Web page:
Let us submit to the Word of God, and let the truth of the Word sweep the mind clean of all such false ideas. There are two families and two fatherhoods in this world. There is the family of Adam, into which all men are born, and there is the family of God, into which some men are reborn by faith in the Lord Jesus Christ. These latter were once children of darkness; they are now children of light (Eph. 5:8). They were dead in trespasses and sins; they are now alive in Christ (Eph. 2:1). They were once children of wrath and disobedience; they are now children of love, faith, and obedience (Eph. 2:2–3). These are God’s children. These and only these can approach God as their Father.
We still have not seen everything there is to see about this word “Father,” however, for when Jesus addressed God as Father he did not use the normal word for father. He used the Aramaic word abba, and abba means “daddy.” Mark states this explicitly in his account of Christ’s prayer in Gethsemane, “ ‘Abba, Father,’ he said, ‘everything is possible for you’ ” (Mark 14:36). And Paul tells us clearly that the early Christians adopted the Lord’s own mode of praying: “For you did not receive a spirit that makes you a slave again to fear, but you received the Spirit of sonship. And by him we cry, ‘Abba, Father’ ” (Rom. 8:15). “Because you are sons, God sent the Spirit of his Son into your hearts, the Spirit who calls out, ‘Abba, Father’ ” (Gal. 4:6).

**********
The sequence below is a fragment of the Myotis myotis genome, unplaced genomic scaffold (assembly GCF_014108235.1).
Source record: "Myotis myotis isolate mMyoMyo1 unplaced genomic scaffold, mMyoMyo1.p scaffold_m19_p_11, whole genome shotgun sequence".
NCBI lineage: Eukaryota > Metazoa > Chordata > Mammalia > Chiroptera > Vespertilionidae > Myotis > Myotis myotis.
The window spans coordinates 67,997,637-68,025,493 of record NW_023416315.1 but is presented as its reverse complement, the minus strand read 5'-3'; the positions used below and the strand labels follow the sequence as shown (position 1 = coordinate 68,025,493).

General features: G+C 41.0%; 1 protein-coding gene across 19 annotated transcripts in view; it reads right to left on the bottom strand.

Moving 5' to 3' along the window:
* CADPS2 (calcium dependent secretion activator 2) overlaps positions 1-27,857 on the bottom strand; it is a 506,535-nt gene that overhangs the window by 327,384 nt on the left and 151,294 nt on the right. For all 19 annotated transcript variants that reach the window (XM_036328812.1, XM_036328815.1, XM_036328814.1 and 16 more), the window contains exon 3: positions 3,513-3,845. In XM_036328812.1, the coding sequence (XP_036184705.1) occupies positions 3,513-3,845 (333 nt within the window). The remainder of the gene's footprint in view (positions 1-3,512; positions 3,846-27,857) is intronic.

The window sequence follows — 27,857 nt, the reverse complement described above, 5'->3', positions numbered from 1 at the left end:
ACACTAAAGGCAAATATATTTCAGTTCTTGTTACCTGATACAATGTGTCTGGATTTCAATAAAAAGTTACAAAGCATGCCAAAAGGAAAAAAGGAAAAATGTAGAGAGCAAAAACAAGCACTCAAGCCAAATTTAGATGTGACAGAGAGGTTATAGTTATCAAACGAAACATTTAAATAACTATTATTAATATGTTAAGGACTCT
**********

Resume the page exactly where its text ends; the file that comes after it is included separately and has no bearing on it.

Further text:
What does abba mean? Well, the early church fathers, Chrysostom, Theodor of Mopsuestia, and Theodoret of Cyrus, who came from Antioch (where Aramaic was spoken and who probably had Aramaic-speaking nurses) unanimously testify that abba was the address of a small child to his father. And the Talmud confirms this when it says that when a child is weaned “it learns to say abba and imma (that is, ‘daddy’ and ‘mother’)” (Berakoth 40a; Sanhedrin 70b). To a Jewish mind a prayer addressing God as “daddy” would not only have been improper, it would have been irreverent to the highest degree. It was something quite new and unique when Jesus taught his disciples to call God “Daddy.”
Do you know the God of the universe as your “daddy”? It is your privilege if you are a believer in the Lord Jesus Christ. I know there are times when you must come to him sadly, like a child who has just broken the living-room window. But there are other times when you can come to him snugly, as a child curls up on his father’s lap at the end of the day. However you come, you can never change the relationship. He is yours. He is your daddy.
Is he my daddy? If he is, then he will help me in the days of my infancy. He will teach me to walk spiritually, picking me up when I fall down and directing my steps securely. That is why Hosea can report God as saying,
Yet it was I who taught Ephraim to walk,
I took them up in my arms; …
I led them with cords of compassion,
with the bands of love, …
and I bent down to them and fed them. …
How can I give you up, O Ephraim!
How can I hand you over, O Israel!
Hosea 11:3–4, 8 rsv
Surely such a God will keep me from falling and will present me faultless before the presence of his glory with exceeding joy (Jude 24).